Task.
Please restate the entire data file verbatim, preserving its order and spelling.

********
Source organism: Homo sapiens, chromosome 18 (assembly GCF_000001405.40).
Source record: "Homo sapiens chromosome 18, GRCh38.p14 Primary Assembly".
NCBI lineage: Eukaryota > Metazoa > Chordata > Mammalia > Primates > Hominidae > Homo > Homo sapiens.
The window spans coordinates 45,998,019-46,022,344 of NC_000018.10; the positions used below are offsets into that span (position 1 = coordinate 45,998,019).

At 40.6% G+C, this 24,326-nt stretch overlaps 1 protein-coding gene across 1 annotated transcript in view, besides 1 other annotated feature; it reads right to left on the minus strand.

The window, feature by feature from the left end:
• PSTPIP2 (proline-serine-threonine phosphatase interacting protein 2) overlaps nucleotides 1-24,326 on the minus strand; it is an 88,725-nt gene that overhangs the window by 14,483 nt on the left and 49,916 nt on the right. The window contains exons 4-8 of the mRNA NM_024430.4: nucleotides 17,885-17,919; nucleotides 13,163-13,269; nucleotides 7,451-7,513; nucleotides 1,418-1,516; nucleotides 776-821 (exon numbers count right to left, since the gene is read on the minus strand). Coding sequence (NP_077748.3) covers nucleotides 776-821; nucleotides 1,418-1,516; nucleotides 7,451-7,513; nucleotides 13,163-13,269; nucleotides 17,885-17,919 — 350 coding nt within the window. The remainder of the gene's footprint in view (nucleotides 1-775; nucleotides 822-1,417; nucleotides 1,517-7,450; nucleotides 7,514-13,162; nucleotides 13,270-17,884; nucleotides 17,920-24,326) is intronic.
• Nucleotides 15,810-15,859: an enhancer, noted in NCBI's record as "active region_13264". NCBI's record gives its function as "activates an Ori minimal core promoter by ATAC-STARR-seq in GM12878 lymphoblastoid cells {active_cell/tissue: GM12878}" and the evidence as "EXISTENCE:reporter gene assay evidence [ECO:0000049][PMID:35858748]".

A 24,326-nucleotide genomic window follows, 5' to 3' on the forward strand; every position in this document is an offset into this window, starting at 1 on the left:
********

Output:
Source organism: Homo sapiens, chromosome 18 (assembly GCF_000001405.40).
Source record: "Homo sapiens chromosome 18, GRCh38.p14 Primary Assembly".
NCBI lineage: Eukaryota > Metazoa > Chordata > Mammalia > Primates > Hominidae > Homo > Homo sapiens.
The window spans coordinates 45,998,019-46,022,344 of NC_000018.10; the positions used below are offsets into that span (position 1 = coordinate 45,998,019).

At 40.6% G+C, this 24,326-nt stretch overlaps 1 protein-coding gene across 1 annotated transcript in view, besides 1 other annotated feature; it reads right to left on the minus strand.

The window, feature by feature from the left end:
• PSTPIP2 (proline-serine-threonine phosphatase interacting protein 2) overlaps nucleotides 1-24,326 on the minus strand; it is an 88,725-nt gene that overhangs the window by 14,483 nt on the left and 49,916 nt on the right. The window contains exons 4-8 of the mRNA NM_024430.4: nucleotides 17,885-17,919; nucleotides 13,163-13,269; nucleotides 7,451-7,513; nucleotides 1,418-1,516; nucleotides 776-821 (exon numbers count right to left, since the gene is read on the minus strand). Coding sequence (NP_077748.3) covers nucleotides 776-821; nucleotides 1,418-1,516; nucleotides 7,451-7,513; nucleotides 13,163-13,269; nucleotides 17,885-17,919 — 350 coding nt within the window. The remainder of the gene's footprint in view (nucleotides 1-775; nucleotides 822-1,417; nucleotides 1,517-7,450; nucleotides 7,514-13,162; nucleotides 13,270-17,884; nucleotides 17,920-24,326) is intronic.
• Nucleotides 15,810-15,859: an enhancer, noted in NCBI's record as "active region_13264". NCBI's record gives its function as "activates an Ori minimal core promoter by ATAC-STARR-seq in GM12878 lymphoblastoid cells {active_cell/tissue: GM12878}" and the evidence as "EXISTENCE:reporter gene assay evidence [ECO:0000049][PMID:35858748]".

A 24,326-nucleotide genomic window follows, 5' to 3' on the forward strand; every position in this document is an offset into this window, starting at 1 on the left: